I can’t tell you much about what my life was like as a 12 year old. I have snippets of things from back then, a fun vacation to Niagara Falls, some trips to Ipperwash and Grand Bend, some great birthdays, lots of terrific times at my grandparents farm…but I can vividly tell you exactly what I did and what I had for lunch the second Saturday in May, 1984.
It was a beautiful warm day, super sunny, with just a hint of spring chill still in the air. I rode my bike to Les’ Variety in Old Wortley Villiage. The comics were at the back of the store on a low shelf. Les had a ton of comics, probably consistently the biggest haul of anyone around, and his was the shop I would go to when I was looking for something in particular.
I picked up three comics that day. Batman Special #1, featuring a new character called “The Wraith” who was basically the bad guy version of Batman (his parents were killed in front of him as a child by police officers in a very Bonnie and Clyde reminiscent scene). Blue Beetle #1, featuring a brand new super-hero who was really a stuntman who gets trapped inside of his special effects costume.
The third comic was Saga of the Swamp Thing #25. I bought it because the cover was striking, it had an image of the swamp monster crawling out of the muck and grabbing a white haired girl by the leg. The title was formed out of the negative space in the vegetation, and the design of everything really appealed to me. Of course 12 year old me just thought it looked cool. The interior art was really creepy and awesome too.
I didn’t know it at the time, but 12 year old me was about to be introduced to both Alan Moore and John Totleben. Names that years later would mean a lot more to me as I got to learn more about the British invasion of comics, and Miracleman in particular.
I went a couple of doors down to the Wortley Road Diner and ordered a plate of french fries with gravy and a Coke. I sat down and started reading Swamp Thing #25. Here’s the brief description from ComicVine.
Paul’s parents, Chris and Jenny have accidentally released the Monkey King using a ouija board, they both get killed by him and his son is taken to Elysium Lawns, a center for autistic children, the Monkey King has adopted Paul as his master and is using him and the rest of the kids in the center to feed.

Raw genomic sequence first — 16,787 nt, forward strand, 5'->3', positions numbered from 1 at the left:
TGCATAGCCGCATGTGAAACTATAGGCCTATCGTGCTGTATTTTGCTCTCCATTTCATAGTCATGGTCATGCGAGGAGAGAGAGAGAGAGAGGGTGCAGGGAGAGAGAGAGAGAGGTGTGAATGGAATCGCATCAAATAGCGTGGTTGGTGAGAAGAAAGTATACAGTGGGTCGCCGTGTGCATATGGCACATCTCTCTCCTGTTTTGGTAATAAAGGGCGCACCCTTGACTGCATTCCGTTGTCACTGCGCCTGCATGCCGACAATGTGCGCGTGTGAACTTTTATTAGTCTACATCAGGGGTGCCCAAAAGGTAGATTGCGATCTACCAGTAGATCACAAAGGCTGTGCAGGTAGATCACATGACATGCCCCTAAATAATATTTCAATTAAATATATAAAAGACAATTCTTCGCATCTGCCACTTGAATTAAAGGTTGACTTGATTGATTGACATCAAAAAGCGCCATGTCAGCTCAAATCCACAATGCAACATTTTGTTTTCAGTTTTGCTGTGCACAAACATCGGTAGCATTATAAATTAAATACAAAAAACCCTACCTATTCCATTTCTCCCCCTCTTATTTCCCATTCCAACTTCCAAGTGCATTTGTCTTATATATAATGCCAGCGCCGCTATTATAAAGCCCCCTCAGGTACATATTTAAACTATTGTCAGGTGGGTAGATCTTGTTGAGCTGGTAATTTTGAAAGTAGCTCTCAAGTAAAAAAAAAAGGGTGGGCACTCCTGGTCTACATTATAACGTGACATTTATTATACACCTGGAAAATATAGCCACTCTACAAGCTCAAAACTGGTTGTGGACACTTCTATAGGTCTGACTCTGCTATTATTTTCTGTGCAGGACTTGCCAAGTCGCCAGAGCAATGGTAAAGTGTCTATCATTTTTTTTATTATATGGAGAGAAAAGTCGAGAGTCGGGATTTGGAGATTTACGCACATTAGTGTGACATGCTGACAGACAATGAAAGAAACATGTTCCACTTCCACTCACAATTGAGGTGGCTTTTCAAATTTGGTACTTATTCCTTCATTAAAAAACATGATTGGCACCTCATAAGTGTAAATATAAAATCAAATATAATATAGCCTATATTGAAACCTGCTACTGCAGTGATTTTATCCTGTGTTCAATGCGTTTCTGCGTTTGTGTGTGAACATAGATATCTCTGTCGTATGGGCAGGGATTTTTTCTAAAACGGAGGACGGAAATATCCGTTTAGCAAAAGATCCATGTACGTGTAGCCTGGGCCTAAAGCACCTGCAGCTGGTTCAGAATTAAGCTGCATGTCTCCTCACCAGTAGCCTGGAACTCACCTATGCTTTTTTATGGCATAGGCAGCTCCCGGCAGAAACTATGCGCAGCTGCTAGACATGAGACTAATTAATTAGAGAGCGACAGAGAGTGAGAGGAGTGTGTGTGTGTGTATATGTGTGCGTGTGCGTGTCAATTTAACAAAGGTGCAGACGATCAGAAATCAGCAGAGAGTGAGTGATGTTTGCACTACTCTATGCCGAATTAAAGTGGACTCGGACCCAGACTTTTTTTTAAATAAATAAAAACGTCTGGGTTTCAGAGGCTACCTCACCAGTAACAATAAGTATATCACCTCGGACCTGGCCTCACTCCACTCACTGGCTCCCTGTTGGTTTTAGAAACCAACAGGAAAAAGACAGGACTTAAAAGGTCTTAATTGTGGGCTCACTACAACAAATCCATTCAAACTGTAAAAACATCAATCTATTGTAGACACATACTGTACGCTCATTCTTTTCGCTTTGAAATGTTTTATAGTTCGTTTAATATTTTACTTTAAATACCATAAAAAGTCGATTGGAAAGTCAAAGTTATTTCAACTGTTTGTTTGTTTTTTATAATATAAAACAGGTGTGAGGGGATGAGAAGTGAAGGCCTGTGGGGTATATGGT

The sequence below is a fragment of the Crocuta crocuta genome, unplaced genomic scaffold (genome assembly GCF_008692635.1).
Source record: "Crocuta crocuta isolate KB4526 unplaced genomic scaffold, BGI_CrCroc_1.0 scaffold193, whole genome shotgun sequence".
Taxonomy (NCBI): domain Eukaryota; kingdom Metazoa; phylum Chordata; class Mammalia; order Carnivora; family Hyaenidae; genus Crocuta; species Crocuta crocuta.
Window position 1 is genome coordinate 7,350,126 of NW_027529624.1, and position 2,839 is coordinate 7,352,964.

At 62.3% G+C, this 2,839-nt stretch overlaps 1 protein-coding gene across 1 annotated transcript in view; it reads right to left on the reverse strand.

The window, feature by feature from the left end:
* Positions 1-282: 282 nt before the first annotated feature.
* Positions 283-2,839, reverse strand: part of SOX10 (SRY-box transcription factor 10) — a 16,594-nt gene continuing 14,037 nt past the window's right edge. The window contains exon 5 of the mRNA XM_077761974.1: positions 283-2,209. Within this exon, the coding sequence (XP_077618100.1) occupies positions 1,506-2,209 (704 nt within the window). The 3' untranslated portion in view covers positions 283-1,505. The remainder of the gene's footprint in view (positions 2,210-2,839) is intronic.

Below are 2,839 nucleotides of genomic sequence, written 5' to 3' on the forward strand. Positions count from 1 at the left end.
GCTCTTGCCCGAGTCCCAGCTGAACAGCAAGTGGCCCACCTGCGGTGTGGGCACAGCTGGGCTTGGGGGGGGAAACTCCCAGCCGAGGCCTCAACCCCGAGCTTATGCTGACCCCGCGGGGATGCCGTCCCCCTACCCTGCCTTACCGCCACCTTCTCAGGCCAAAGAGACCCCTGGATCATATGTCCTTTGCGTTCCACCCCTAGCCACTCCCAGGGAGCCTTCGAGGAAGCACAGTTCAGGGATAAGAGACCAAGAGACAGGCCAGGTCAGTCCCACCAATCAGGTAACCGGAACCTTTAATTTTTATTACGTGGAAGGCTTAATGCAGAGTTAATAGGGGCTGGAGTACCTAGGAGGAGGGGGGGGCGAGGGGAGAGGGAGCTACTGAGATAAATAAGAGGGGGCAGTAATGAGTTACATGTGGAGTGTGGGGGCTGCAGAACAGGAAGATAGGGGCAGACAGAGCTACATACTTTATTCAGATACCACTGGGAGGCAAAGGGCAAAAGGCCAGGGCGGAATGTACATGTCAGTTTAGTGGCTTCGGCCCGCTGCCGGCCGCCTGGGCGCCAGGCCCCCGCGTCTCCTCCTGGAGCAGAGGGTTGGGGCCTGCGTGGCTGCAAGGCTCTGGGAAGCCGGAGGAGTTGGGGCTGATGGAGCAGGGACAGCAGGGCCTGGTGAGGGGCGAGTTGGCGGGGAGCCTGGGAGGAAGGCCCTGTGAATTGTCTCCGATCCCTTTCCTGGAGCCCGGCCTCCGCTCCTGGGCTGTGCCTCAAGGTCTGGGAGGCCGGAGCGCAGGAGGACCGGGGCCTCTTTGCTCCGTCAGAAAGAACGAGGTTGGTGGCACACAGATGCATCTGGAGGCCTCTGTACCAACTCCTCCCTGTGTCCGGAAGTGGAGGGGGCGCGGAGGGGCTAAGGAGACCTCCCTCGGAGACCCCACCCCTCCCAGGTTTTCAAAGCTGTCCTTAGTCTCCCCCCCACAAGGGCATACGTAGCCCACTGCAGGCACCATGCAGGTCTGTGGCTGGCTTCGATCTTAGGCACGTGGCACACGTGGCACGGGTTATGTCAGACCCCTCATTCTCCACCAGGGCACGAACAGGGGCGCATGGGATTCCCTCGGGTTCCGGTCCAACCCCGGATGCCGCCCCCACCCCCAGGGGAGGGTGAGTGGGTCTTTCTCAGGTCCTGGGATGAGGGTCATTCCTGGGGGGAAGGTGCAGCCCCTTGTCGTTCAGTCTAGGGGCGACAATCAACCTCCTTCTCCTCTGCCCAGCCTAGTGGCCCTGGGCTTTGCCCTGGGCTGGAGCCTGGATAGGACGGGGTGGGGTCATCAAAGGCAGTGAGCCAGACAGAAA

Jason Blood, The Demon, gets to Baton Rouge, where he has tracked the demon, to haunt and destroy him; he and The Swamp Thing have felt trouble ahead. Meanwhile, Abby has gotten a new job at Elysium Lawns, as she is shown the place she knows Paul, who seems to be very disturbed by the thing that has happened to him and his family. The Monkey King is ready to attack again and he’s getting stronger.
I had read some Demon stuff from Jack Kirby. The character was kind of goofy, with primary reds and yellows, and a cute little rhyming gimmick. I had seen some Swamp Thing stuff before by Bernie Wrightson. What I had never experienced before though was Alan Moore’s storytelling.
It starts with Jason Blood telling a travelling salesman that at 5:32pm the salesman would be impaled by a swordfish, and ends with that story coming true.
The final scene is of the Monkey King cuddling up to the little boy in the story, its muzzle wet and warm with blood.
I was both terrified…and hooked. I really enjoyed comics before then, but that day, with a fresh out of the fryer plate of brown gravy topped fries and a Coca Cola, I fell in love with the medium of comics.
For some reason, the Monkey King reminded me of a Work Sock Monkey, and from that day on I was terrified of them.